Health system performance is always in focus as the demand on healthcare services continues to grow. This will be amplified over the next decade as the baby boomer generation (born between 1946-1964) start to reach their 80s. The COVID 19 pandemic has introduced another substantial demand shock to the system. With increased hospitalisations at the same time as capacity challenges due to staff self-isolation or secondment to other services such as vaccination, many hospitals are operating at or beyond capacity, reporting code yellows in Australia or code black in the UK indicating that there are no available beds for new admissions.
Recent examples include four major North Queensland hospitals and two large Scottish Highlands hospitals.
Some hospitals which may not be reporting a code yellow or black status are regularly showing signs of blockages in the system as evidenced by frequent reporting of ambulance ramping due to emergency department overcrowding.
Talking with many of Alcidion’s existing and prospective customers there is a common theme – many are struggling with making effective use of their existing capability and resources.
Effective patient flow
Effective patient flow requires a whole of system approach which optimises patient movement and resource coordination from the front door of the Emergency Department through to discharge to the community.
Many hospitals including those who have made significant investments in electronic medical records struggle with managing this delicate orchestration. Some may compare it to what is required to operate a manufacturing assembly line but there is much more complexity as many large hospitals may be managing up to one thousand patients with varied urgency and treatment requirements. The Patient Flow Coordinators, Bed Managers and Hospital Executive generally need to carry out very manual and labour intensive processes to gain an understanding of where their system is struggling so that they can take action to address the issues and improve overall performance.
This lack of visibility of what each hospital, ward and unit is dealing with makes it difficult for administrators and the entire care team to prioritise and deliver healthcare in the most efficient manner possible.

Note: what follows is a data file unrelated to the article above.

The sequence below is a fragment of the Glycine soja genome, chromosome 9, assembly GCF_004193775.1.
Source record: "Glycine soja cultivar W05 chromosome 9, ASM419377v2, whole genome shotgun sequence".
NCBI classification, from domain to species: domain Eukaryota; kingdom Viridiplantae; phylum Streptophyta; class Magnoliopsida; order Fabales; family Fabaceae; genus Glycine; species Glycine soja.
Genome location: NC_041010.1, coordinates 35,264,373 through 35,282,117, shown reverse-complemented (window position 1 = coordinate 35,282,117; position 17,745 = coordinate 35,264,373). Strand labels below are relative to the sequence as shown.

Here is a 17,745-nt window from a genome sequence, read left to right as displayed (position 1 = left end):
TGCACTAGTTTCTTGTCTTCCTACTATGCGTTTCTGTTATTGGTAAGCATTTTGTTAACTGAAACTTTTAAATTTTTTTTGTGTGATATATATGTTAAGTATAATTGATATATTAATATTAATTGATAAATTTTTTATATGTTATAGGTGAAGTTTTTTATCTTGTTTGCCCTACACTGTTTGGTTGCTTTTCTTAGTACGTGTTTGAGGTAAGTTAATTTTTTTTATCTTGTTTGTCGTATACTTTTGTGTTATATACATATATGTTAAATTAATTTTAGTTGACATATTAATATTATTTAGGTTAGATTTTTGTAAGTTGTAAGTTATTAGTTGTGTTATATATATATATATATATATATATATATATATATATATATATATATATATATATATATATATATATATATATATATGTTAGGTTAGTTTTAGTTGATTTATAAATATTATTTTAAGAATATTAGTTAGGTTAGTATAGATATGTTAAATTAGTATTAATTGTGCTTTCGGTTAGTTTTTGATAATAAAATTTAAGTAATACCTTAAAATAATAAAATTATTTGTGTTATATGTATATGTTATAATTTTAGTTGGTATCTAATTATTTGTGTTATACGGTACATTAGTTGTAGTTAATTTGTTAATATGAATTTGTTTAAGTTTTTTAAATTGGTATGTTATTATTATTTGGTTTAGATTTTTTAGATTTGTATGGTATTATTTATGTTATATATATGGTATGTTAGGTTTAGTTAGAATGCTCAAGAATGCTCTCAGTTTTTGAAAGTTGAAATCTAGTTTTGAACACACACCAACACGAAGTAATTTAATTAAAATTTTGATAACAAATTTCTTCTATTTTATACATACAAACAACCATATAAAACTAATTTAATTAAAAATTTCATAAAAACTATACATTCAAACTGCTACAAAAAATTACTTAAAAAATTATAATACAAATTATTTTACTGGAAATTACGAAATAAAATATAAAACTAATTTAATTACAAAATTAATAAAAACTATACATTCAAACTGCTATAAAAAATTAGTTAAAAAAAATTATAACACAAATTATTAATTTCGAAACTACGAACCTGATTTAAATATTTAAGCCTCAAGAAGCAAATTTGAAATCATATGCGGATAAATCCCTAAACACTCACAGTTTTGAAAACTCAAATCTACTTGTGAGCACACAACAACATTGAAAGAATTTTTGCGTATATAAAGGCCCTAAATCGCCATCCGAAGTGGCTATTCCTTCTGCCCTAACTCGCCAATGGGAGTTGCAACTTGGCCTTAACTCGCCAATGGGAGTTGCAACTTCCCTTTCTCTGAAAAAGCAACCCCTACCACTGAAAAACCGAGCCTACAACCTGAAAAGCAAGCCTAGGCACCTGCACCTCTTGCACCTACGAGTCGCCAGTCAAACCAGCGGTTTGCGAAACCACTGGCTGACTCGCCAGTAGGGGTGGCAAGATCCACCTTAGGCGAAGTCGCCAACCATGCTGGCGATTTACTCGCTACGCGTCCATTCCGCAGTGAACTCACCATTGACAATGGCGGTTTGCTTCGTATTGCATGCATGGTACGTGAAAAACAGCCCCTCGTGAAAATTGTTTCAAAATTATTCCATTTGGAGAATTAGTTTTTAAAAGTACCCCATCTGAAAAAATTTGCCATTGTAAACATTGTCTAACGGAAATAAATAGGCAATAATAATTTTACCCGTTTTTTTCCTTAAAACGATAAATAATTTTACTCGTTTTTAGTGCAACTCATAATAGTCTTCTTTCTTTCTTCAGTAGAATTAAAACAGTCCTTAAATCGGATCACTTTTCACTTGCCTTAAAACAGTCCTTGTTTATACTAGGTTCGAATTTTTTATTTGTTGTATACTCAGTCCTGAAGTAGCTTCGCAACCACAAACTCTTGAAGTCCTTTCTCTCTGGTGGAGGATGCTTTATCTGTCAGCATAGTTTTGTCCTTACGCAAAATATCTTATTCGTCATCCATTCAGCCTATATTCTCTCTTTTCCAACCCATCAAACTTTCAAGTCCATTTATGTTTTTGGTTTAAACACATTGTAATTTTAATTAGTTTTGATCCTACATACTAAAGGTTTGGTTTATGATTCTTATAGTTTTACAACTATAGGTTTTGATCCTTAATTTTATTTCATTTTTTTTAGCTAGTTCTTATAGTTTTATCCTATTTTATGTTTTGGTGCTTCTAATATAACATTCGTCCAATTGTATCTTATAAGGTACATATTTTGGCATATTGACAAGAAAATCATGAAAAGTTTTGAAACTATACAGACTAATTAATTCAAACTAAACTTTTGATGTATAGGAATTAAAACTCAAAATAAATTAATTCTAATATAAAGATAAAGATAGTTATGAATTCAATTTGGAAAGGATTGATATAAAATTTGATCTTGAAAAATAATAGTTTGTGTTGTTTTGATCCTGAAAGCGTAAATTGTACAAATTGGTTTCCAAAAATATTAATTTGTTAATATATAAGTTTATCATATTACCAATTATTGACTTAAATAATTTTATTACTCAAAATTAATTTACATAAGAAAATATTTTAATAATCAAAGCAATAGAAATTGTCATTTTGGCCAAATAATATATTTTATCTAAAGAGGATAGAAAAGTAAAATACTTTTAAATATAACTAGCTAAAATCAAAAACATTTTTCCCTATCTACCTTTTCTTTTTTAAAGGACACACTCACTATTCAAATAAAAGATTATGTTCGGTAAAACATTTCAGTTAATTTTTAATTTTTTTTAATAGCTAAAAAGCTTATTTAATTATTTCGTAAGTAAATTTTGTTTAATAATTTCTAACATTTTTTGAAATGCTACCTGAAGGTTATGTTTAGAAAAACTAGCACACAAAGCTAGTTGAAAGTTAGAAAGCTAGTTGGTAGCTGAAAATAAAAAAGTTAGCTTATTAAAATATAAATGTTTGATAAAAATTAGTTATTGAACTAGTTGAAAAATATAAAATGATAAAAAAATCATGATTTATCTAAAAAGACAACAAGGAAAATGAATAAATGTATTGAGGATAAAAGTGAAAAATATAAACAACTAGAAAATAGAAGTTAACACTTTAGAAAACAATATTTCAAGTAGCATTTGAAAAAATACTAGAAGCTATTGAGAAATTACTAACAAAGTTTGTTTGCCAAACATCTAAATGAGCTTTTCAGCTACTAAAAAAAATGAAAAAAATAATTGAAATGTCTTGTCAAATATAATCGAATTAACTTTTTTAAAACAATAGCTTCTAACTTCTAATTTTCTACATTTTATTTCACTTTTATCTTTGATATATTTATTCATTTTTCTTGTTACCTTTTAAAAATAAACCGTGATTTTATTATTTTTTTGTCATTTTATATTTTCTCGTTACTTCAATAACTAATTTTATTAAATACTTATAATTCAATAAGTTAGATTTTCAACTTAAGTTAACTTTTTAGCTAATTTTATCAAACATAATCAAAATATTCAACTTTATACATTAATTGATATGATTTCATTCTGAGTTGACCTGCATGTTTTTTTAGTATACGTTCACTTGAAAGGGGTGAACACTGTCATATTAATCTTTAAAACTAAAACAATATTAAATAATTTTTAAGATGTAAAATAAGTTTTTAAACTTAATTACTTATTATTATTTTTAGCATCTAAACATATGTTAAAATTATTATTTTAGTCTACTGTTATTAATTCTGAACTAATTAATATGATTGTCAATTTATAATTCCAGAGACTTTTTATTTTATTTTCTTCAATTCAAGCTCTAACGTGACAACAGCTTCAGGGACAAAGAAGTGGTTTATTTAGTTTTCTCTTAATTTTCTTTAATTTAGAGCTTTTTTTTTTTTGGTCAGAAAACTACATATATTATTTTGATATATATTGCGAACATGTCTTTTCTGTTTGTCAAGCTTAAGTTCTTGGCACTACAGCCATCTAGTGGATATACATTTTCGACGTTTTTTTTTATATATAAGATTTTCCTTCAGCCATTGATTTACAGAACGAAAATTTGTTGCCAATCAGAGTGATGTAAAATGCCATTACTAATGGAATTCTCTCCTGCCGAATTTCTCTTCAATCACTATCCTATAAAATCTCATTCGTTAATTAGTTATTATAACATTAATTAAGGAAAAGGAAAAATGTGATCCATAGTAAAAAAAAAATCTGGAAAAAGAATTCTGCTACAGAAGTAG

Introducing a Hospital Command Centre
A Hospital Command Centre is a bit like NASA mission control which is designed to coordinate all aspects of a space mission. It is a dedicated facility in the healthcare organisation which uses real-time analytics on the current state of the hospital and forecast movement of patients into, through and out of the service. It often co-locates a multi-disciplinary team to focus on this delicate orchestration of both clinical and logistical resources.
The positive outcomes delivered by a Command Centre approach include:
- Improved patient outcomes through centralised coordination of care and un-necessary delays
- Hospital efficiency by maximising bed capacity and reducing length of stay
- Optimised utilisation of all types of resources
- Improved coordination with partner hospitals internal and external to the organisation
- Enhanced patient and staff satisfaction arising from a streamlined process
Miya Command is a series of hospital command centre dashboards that draw on information already captured electronically in the organisation including;
- Patient administration system
- Emergency department system
- Electronic medical record
- Patient flow systems
- Clinical documentation systems
- Transport systems and more . . .
The system synthesises and analyses the information into a series of intuitive dashboards designed to facilitate the operation of a command centre.
The increased visibility and real time understanding of capacity, including constraints and surpluses, enables the many benefits outlined above for both the health organisation and individual patients. Hospitals implementing such solutions have reported reductions in average length of stay and an overall effective increase in capacity without requiring expensive expansion of facilities and staff.
Miya Command can be deployed into your organisation by integrating with your existing systems or supercharged by also deploying Alcidion’s Patient Flow and Bed Management solutions (Miya Flow and Miya Access) which are tightly integrated and present a unified representation of the overall status.
Command Centre everywhere
Miya Command is not limited to the specific command centre operation. In fact many of our customers deploy our “Hospital at a Glance” dashboard in each ward of the hospital. This visual access to enterprise information enables the entire organisation to have a shared view of the current hospital state. The shared understanding promotes much greater awareness of each team members contribution to the system as a whole and the potential to streamline care for the patient.
Clinical and Logistical
Miya Command includes both clinical and logistical information to support the care team. For example, when paired with Miya Observations the display can include dashboards to track deteriorating patients across the organisation. When combined with Miya Logic – Alcidion’s clinical decision support engine – it enables detecting and flagging patients with clinical risks such as Bleeding Risk or Hyperkalaemia enabling the care team to respond to emerging risks quickly and efficiently. The information captured in Miya Access supports a proactive approach to bed allocation and management.
Your Command Centre Partner
Alcidion has deep experience implementing command centres across Australia, New Zealand and the United Kingdom. Our global team draws on a wide range of experiences implementing these in various types of healthcare organisations. Get in touch if you would like to find out more about how we can help your organisation maximise its performance.
Sam Blight is a Senior Product Manager at Alcidion